SpaceX’s Starship is not the only rocket designed to carry humans beyond Earth orbit.  The Saturn V first did that in December 1968 and the NASA Artemis program plans to  return astronauts to Lunar orbit towards the end of 2024. However, SpaceX has plans for Starship far beyond the Earth/Moon system, with their eyes on possible human flights to Mars or even destinations in the Solar System.  The progress of Starship in coming years will be keenly watched!

JWST Captures some stunners in 2023

The JWST (James Webb Space Telescope) was well into its second year of operations in 2023 and continued to surprise and delight the world with the beauty of the images it produced. It’s a hard task to select the most stunning, but we through this one of the Ring Nebula (M57) was especially wonderful.

Image via: ESA/Webb, NASA, CSA, M. Barlow, N. Cox, R. Wesson

The Ring Nebula has been previously imaged by the Hubble Space Telescope and a favourite for amateur astronomers as it’s visible in quite small telescopes. You can read more about this image at the ESA (European Space Agency) site here.

Smart Telescopes become even more affordable

We were delighted in 2022 with the emergence of “Smart  Telescopes”  – easy to use astrophotography systems – like the Vespera, Stellina and Unistellar telescopes.  This kicked into high gear for 2023 with the release of the DWARF II from DWARF Labs and the Seestar S50 from ZWO.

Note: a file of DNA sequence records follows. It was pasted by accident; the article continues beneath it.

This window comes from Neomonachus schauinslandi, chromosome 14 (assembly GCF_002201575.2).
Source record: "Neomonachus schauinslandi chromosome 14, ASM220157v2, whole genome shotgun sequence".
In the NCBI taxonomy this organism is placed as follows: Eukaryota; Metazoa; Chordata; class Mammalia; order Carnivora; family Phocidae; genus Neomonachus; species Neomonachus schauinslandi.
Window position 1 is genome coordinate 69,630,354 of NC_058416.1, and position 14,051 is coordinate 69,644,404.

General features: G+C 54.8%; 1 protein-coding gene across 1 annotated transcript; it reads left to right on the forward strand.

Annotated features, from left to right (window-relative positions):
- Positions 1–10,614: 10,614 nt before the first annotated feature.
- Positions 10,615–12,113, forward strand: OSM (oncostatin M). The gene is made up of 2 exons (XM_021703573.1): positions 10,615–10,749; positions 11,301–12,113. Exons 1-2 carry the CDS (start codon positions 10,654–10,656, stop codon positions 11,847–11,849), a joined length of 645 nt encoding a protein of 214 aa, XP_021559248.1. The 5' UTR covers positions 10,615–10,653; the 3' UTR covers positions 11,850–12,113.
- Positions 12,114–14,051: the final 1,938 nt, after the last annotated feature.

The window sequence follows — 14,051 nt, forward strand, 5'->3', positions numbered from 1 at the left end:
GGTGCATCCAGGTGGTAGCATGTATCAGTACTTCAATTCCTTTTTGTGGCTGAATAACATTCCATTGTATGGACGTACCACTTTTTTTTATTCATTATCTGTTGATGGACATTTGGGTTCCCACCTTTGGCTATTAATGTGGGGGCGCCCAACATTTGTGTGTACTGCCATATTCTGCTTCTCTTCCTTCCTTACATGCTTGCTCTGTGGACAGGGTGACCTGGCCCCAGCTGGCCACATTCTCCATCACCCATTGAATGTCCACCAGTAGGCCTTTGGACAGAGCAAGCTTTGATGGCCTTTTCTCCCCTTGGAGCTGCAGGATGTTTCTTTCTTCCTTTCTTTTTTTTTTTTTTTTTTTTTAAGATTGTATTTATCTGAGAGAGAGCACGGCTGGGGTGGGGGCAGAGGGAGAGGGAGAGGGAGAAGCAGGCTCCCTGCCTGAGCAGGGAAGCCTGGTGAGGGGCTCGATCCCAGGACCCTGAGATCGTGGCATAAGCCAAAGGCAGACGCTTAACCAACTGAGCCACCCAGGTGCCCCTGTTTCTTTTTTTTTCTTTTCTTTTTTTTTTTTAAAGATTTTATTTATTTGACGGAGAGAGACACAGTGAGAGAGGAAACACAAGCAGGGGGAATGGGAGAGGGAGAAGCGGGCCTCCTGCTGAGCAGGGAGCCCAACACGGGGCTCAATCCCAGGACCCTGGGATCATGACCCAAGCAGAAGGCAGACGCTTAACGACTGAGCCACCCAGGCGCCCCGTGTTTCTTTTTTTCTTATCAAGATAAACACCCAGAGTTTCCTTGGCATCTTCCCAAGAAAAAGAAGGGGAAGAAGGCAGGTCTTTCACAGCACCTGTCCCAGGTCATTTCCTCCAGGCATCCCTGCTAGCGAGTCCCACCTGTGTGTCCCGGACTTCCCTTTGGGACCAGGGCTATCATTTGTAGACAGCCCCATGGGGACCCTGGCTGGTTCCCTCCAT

Both of these are complete, all-in-one telescopes that include a camera, computerised mount and more, all controlled via an app over Wi-Fi were suddenly available for well under $1000.  They were also so compact and could be tucked under you arm!  We admit the struggle to keep up with demand during the course of 2023 has been frustrating, but many hundreds of these clever little devices have found new homes with our BINTEL customers.  Interestingly  they haven’t just gone to newbie astronomers – a large number of purchases were by experienced amateur or even professional astronomers after an easy to use imaging setup.